Main Article Content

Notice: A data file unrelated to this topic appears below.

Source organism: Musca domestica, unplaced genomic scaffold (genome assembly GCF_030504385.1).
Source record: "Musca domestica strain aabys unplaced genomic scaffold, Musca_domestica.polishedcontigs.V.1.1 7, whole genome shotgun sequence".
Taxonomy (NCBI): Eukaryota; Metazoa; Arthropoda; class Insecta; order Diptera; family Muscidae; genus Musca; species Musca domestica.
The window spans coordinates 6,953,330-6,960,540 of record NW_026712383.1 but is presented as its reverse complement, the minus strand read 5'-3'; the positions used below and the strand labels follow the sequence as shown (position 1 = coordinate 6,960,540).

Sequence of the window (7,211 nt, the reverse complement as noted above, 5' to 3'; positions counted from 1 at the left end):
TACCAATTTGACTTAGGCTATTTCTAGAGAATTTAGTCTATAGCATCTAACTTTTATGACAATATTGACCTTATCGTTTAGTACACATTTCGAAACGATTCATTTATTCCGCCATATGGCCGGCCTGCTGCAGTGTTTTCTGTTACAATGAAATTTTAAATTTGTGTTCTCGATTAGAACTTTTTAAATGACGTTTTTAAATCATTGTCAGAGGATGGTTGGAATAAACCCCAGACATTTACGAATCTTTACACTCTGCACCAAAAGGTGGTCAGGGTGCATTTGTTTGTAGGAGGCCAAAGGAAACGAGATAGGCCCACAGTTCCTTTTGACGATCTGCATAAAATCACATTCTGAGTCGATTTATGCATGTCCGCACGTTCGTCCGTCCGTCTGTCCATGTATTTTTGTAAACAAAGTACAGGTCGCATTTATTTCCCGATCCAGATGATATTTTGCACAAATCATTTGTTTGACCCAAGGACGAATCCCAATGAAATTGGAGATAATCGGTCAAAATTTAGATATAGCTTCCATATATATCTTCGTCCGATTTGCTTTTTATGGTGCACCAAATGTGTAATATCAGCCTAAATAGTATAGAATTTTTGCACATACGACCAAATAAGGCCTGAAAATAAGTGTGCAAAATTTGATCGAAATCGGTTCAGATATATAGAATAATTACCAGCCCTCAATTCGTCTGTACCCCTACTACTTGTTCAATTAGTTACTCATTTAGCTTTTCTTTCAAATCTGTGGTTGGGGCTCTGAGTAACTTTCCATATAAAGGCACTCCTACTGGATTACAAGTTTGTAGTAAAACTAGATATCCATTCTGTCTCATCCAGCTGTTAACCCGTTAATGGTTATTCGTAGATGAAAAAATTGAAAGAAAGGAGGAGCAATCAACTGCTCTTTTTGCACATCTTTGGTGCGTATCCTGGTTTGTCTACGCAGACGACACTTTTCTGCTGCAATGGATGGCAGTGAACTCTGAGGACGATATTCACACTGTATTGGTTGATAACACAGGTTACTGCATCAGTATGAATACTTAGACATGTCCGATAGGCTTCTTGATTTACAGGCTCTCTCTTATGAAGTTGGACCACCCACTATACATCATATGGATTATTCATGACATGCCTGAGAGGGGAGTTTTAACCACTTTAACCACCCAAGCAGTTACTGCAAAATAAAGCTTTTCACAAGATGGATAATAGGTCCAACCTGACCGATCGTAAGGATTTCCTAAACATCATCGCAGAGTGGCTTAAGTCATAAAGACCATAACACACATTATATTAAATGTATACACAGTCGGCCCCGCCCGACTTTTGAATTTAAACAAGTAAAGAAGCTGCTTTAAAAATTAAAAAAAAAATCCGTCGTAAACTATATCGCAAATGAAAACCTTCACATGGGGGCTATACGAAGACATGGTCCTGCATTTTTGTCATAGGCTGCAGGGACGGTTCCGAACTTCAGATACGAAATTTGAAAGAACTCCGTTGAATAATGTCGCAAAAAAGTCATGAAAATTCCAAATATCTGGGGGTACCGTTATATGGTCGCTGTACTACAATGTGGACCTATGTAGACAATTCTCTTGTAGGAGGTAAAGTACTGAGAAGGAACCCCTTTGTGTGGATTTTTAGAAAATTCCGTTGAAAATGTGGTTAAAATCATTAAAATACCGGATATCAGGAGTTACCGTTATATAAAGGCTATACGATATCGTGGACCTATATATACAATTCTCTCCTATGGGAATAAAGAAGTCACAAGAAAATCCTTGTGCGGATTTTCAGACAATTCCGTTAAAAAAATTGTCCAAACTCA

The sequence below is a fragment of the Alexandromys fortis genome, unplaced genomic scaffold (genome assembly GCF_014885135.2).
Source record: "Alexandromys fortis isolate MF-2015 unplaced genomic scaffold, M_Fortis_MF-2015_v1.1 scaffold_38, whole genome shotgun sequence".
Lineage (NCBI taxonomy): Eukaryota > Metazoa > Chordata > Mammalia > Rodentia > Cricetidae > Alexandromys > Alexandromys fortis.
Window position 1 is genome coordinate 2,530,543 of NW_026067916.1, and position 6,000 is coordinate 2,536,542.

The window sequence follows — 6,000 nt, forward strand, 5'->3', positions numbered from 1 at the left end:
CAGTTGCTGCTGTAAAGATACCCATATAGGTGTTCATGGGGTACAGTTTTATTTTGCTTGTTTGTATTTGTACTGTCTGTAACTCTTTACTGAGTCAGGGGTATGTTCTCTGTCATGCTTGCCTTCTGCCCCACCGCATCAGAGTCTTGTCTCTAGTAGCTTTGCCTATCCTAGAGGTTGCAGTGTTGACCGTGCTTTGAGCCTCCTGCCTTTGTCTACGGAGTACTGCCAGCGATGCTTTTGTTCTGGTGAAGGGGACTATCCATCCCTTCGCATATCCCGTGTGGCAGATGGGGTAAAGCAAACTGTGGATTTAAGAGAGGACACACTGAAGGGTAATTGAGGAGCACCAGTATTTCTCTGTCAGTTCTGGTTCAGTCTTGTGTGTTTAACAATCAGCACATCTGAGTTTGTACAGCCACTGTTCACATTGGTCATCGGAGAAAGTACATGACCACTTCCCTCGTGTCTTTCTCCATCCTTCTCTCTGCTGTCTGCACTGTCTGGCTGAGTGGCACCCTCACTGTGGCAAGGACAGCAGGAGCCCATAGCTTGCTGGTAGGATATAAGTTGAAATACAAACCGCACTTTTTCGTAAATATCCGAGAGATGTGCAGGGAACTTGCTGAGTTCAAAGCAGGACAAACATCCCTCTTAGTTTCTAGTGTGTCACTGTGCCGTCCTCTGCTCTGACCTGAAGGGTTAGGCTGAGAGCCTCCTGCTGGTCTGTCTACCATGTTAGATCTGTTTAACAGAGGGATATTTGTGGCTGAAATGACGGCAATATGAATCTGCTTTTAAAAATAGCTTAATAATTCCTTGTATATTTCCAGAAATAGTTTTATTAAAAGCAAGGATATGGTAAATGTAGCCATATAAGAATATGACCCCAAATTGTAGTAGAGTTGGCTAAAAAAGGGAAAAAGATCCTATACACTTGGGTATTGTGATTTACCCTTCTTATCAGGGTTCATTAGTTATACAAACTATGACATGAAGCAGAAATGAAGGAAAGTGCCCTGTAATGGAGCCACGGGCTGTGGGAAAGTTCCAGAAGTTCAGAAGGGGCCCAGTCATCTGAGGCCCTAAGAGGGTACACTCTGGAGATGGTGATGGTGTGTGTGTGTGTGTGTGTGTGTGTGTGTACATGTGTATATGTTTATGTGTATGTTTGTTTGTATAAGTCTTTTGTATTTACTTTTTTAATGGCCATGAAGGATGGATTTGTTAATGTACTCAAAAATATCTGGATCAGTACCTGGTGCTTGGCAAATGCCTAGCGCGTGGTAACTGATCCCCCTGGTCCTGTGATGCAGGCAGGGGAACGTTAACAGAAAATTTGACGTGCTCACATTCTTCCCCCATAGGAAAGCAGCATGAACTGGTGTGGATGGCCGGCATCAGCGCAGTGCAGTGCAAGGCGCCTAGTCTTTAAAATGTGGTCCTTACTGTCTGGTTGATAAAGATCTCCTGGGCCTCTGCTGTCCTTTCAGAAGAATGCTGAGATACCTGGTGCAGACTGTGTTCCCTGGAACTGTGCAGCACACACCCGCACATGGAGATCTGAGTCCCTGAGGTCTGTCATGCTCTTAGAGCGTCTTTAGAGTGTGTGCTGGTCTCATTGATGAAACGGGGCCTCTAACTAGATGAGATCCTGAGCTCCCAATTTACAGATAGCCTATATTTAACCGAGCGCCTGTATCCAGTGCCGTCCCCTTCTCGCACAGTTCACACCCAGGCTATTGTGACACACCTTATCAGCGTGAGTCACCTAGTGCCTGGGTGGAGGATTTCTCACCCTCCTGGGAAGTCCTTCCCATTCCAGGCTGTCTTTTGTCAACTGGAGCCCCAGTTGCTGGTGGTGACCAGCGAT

Social media fatigue (SMF) has emerged as a recent phenomenon by which social media users feel fatigued and exhausted as a result of the great amount of technological and psychosocial pressures they are exposed to online, consequently, affecting their psychological well-being. Therefore, this study explores the antecedents and consequences of SMF among young adults in the United Arab Emirates through a cross-sectional study with 350 users. From the lens of the stressor–strain–outcome framework, cognitive load theory, and selective exposure and selective avoidance theory, our study explores the relationship between the antecedents: three technological factors (information overload, system-feature overload, and privacy concerns), three psychosocial factors (fear of missing out, self-disclosure, and social comparison) and SMF. Additionally, the study explores the behavioral consequences resulting from SMF such as discontinued use, switching intention, and the proper coping mechanisms that social media users utilize when experiencing SMF. The empirical results show that the technological and psychosocial antecedents are significantly positively correlated with SMF. Furthermore, users who experience SMF engage in different usage behaviors including discontinued use, willingness to switch, and utilize coping mechanisms when they are exposed to SMF.
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